1. Home
  2. News
  3. Cybersecurity News

What phone apps say they do isn’t always true

Battery drainers, click frauders, and data scrapers continue their evil ways

Photo (c) stuartmiles99 - Getty Images
If this holiday season is anything like 2017’s, more than 400 million folks will be unwrapping phones. And what’s the first thing that people do with a new phone? Download apps!

As consumers have come to find out over 2018’s spate of personal data breaches, one can’t be too careful. For every Cambridge Analytica insurgence, there are a dozen more “click fraud” apps out there lying in wait.

Those apps pretend to be run-of-the-mill programs like, say, a game, but the purpose of those apps is to trick the user into downloading pop-up ads and, oftentimes, nefarious malware that will wreak all kinds of havoc.

Functionality, battery draining, and more

Sophos, a British security software company, found 22 apps in the Google Play Store that cause problems such as functionality issues, draining a phone’s battery, harming a smartphone by allowing pop-up ads, or trying to find a way to thieve and sell your personal data.

If those researchers are correct in their estimates, there are more than 2 million phones giving those apps the freedom to do their dirty deeds.

Here’s a list of those problematic apps discovered by Sophos:

  • Sparkle FlashLight

  • Snake Attack

  • Math Solver

  • ShapeSorter

  • Magnifeye

  • Join Up

  • Zombie Killer

  • Space Rocket

  • Neon Pong

  • Just Flashlight

  • Table Soccer

  • Cliff Diver

  • Box Stack

  • Jelly Slice

  • AK Blackjack

  • Color Tiles

  • Animal Match

  • Roulette Mania

  • HexaFall

  • HexaBlocks

  • PairZapf

If it walks like a duck and talks like a duck, well…

Just because an app says its function is one thing, that doesn’t really mean it is. Some apps operate under the smokescreen of, say, a game you can play; but in reality, they can contain code that instructs the app to retrieve other files.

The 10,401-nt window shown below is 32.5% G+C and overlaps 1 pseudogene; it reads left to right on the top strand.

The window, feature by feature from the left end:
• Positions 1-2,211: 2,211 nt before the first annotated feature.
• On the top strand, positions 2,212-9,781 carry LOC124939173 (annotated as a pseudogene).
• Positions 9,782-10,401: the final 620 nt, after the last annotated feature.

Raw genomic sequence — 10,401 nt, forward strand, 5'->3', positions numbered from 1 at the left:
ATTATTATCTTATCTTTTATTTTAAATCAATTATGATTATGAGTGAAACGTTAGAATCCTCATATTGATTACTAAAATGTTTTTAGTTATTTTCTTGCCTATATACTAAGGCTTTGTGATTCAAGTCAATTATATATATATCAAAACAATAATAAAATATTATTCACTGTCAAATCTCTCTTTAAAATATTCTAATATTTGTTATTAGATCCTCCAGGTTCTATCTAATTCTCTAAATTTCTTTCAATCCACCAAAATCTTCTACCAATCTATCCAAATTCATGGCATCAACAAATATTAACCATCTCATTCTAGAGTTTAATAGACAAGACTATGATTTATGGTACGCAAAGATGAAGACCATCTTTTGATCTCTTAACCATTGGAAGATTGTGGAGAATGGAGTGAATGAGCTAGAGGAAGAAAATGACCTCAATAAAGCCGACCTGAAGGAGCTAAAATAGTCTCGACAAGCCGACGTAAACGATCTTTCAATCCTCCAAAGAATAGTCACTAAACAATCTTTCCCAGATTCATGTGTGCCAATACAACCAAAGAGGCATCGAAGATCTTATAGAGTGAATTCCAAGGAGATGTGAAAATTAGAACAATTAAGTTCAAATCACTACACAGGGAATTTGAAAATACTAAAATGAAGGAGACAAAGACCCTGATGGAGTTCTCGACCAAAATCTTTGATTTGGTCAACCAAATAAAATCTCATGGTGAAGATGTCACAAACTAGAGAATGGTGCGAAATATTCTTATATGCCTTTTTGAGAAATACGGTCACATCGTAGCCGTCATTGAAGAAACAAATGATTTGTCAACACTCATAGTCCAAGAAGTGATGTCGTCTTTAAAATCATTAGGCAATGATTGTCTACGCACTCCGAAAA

Case in point is the Sparkle Flashlight app. That particular sneaky app was downloaded more than a million times before Google Play detectives deleted it on November 25. Nonetheless, if the app wasn’t deleted from a user’s phone, it still had the power to collect and share user data.

Doesn’t Apple and Google have your back?

There are more than 60,000 new apps added to the Apple and Google app stores every month. Try as they may, it’s a Herculean task to pore through the code of every single app.

"Although both Google and Apple offer a closed ecosystem for app distribution, and actively scan newly uploaded apps for snippets of code known to be malicious, their methods are not perfect," wrote Sophos' Chen Yu in the company's latest threat report.

“Malicious app developers have been gaming the system for years, and their malicious apps do appear in the Google Play Market and Apple App Store,” Yu said.

Warning signs to look out for

Internet talk show guru Kim Komando lists five things to be on the lookout for regarding apps: Surge in data usage, unexplained charges, sudden pop-ups, battery drain, and unwanted apps.

“To be safe, we're constantly warning you to not download apps from third-party stores. With stringent safety protocols, it's more secure to get apps from the Google Play Store,” wrote Komando.

Take an Identity Theft Quiz. Get matched with an Authorized Partner.